Comcast and AT&T acquisitions delayed again by FCC review

Comcast: Worst company, but not worst stock
Comcast: Worst company, but not worst stock

The Federal Communications Commission once again delayed decision Friday on a pair of potentially huge mergers that would affect millions of TV and broadband viewers and casts doubt on whether the mega-deals will ever receive governmental approval.

In a public notice, the FCC said it will "pause" its informal 180-day clock -- the commission's timeline to review such applications -- on two mergers, one involving Comcast (CCV)and Time Warner Cable (TWC), and the other involving AT&T (T) and DirecTV (DTV).

The commission paused while a federal court hears arguments on a technical issue that could affect legal maneuvering in the merger talks.

For the companies involved, it must feel like a rerun. The FCC paused the clock on the Comcast-TWC merger last October and again in December. It restarted the review clock in January. The federal agency also paused the review clock on the AT&T-DirecTV merger in October.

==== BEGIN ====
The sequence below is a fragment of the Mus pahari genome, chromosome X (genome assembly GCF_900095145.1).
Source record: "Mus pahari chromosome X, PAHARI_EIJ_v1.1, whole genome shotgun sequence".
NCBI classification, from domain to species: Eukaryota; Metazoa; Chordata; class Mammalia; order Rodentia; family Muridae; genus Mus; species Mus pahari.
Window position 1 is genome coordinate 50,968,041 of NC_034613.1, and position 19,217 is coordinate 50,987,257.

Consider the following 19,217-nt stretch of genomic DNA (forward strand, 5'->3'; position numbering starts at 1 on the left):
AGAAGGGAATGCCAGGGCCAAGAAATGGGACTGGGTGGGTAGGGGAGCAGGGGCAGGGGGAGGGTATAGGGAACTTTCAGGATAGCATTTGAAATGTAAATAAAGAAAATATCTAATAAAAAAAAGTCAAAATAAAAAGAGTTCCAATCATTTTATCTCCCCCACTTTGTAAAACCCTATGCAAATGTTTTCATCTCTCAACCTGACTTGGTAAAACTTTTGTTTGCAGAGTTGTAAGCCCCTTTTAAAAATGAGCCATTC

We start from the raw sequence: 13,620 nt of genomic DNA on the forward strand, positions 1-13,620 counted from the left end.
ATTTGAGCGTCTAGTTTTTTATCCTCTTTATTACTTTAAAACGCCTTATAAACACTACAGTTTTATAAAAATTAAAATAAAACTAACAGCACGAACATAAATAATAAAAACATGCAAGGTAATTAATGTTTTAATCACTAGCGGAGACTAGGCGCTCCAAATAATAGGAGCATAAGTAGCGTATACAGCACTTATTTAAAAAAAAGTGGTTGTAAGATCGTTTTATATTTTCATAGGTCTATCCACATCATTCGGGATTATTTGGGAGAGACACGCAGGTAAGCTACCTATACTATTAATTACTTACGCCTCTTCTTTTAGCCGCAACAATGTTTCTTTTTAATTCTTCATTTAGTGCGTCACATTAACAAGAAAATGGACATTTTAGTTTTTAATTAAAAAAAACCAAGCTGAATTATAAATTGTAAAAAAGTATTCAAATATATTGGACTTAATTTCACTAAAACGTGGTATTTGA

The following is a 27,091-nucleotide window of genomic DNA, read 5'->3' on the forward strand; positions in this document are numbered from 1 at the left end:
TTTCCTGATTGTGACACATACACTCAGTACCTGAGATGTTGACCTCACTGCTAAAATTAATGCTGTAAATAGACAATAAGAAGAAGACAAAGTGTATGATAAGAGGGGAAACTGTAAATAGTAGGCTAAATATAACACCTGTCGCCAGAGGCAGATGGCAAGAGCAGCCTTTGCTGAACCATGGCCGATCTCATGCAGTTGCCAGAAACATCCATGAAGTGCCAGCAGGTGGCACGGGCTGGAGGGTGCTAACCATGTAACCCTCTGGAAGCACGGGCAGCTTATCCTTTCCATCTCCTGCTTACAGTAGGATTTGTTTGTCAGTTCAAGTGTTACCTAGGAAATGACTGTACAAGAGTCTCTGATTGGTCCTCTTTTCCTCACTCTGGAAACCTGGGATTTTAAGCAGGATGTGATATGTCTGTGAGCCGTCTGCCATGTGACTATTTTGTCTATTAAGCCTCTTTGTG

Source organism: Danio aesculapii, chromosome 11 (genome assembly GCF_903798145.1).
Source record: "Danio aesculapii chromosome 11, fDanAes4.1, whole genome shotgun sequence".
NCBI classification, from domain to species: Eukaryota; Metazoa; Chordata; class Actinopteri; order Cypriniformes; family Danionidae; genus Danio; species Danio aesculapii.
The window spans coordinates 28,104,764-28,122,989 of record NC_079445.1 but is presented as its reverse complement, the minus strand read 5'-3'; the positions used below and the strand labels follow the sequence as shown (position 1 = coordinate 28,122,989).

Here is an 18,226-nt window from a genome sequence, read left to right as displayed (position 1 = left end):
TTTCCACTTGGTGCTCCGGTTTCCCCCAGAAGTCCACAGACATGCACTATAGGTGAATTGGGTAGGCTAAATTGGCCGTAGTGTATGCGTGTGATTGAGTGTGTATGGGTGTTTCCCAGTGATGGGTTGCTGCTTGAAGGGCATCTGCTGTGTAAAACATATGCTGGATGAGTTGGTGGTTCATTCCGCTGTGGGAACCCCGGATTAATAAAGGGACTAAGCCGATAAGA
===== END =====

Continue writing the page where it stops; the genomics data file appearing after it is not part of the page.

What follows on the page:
Both deals were struck last year. Comcast announced last February that it intended to buy Time Warner Cable, the second largest supplier of cable television in the United States, for $45 billion. If the deal is approved, the new Comcast will become a powerhouse in television and Internet services.

The consolidation trend continued last May, when AT&T said that it had agreed to buy DirecTV for $49 billion. That deal would make the newly combined company the second largest provider of television subscribers -- ranked only behind a merged Comcast-TWC.

The Comcast-TWC deal has caused considerable alarm among many consumer activist groups.

On Thursday, Comcast published a blog post on its corporate website that took aim at a group devoted to halting the deal.

The group, "Stop Mega Comcast," has argued that the merger will leave too much "power concentrated in a single entity" and that Comcast "has a well-established record of abusing its market power, ignoring merger conditions and providing historically bad service to its customers."

In its rebuttal, Comcast acknowledged that there are "legitimate issues" that arise from the deal, but said the "benefits of this transaction remain undisputed -- more people will get faster broadband and advanced video services."

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